Barger first claimed that he wasn’t personally involved in the fight, but he later said he held a gun to Keith Richards to force the band to play on despite the violence that had broken out.

Hells Angels At Altamont Free Concert

PictureLux / The Hollywood Archive / Alamy Stock PhotoSonny Barger was present when Hells Angels members attacked the crowd at the Altamont Free Concert in 1969.

The Altamont Free Concert wasn’t Barger’s first — or last — brush with the law. He’d been arrested on charges of drug dealing, kidnapping, and even murder, but he mainly avoided jail time until 1973, when he was convicted for possessing heroin and firearms.

He was released four years later and maintained control of the Hells Angels, which he always insisted was unfairly demonized by law enforcement.

“There never was a crime thought up by the Hells Angels,” he told the Phoenix New Times in 1992. “It was thought up by the F.B.I. It was paid for by the F.B.I. And I went to jail for it. That’s the way it goes.”

In 1988, he was convicted again, this time for conspiring against another motorcycle club called the Outlaws and reportedly planning to bomb their headquarters. Once again, he spent almost four years behind bars.

Looking back on his life in 1994, the Hells Angels leader told the Los Angeles Times, “I think doing time is just part of growing up. There’s just certain things you’ve got to do in your life. You’ve got to go to school, you’ve got to go in the Army, you’ve got to go to jail. It all helps you to have a well-rounded life.”

By that point, he had largely stepped down from his leadership role in the club, though he continued to give frequent interviews and wrote several books about his life with the Hells Angels.

Sonny Barger died on June 29, 2022, at age 83, after a battle with liver cancer. He announced his own death in a pre-written post on his personal Facebook page: “I’ve lived a long and good life filled with adventure. And I’ve had the privilege to be part of an amazing club… Keep your head up high, stay loyal, remain free, and always value honor.”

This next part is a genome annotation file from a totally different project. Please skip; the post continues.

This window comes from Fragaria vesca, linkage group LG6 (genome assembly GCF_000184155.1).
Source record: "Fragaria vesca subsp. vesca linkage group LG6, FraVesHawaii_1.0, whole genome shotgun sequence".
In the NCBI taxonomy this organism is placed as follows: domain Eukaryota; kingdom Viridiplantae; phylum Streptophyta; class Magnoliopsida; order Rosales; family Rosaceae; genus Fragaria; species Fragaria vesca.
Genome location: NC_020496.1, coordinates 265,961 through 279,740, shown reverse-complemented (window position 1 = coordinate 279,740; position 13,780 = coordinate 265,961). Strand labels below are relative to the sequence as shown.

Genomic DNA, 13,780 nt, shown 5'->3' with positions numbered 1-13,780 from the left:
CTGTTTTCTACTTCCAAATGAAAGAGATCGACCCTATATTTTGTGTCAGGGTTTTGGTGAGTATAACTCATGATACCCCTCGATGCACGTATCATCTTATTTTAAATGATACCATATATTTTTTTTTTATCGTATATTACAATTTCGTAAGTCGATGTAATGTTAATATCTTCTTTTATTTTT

After reading about Hells Angels leader Sonny Barger, go inside the wild life of Nucky Johnson and his real-life Boardwalk Empire. Then, learn about the brief and tragic life of Charles Manson Jr., the cult leader’s son who took his own life.

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Austin Harvey
author
A staff writer for All That's Interesting, Austin Harvey has also had work published with Discover Magazine, Giddy, and Lucid covering topics on mental health, sexual health, history, and sociology. He holds a Bachelor's degree from Point Park University.
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Cara Johnson
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A writer and editor based in Charleston, South Carolina and an assistant editor at All That's Interesting, Cara Johnson holds a B.A. in English and Creative Writing from Washington & Lee University and an M.A. in English from College of Charleston and has written for various publications in her six-year career.
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Harvey, Austin. "The True Story Of Sonny Barger, The Hells Angels President Who Led The Club To International Fame." AllThatsInteresting.com, April 10, 2024, https://allthatsinteresting.com/sonny-barger. Accessed May 29, 2024.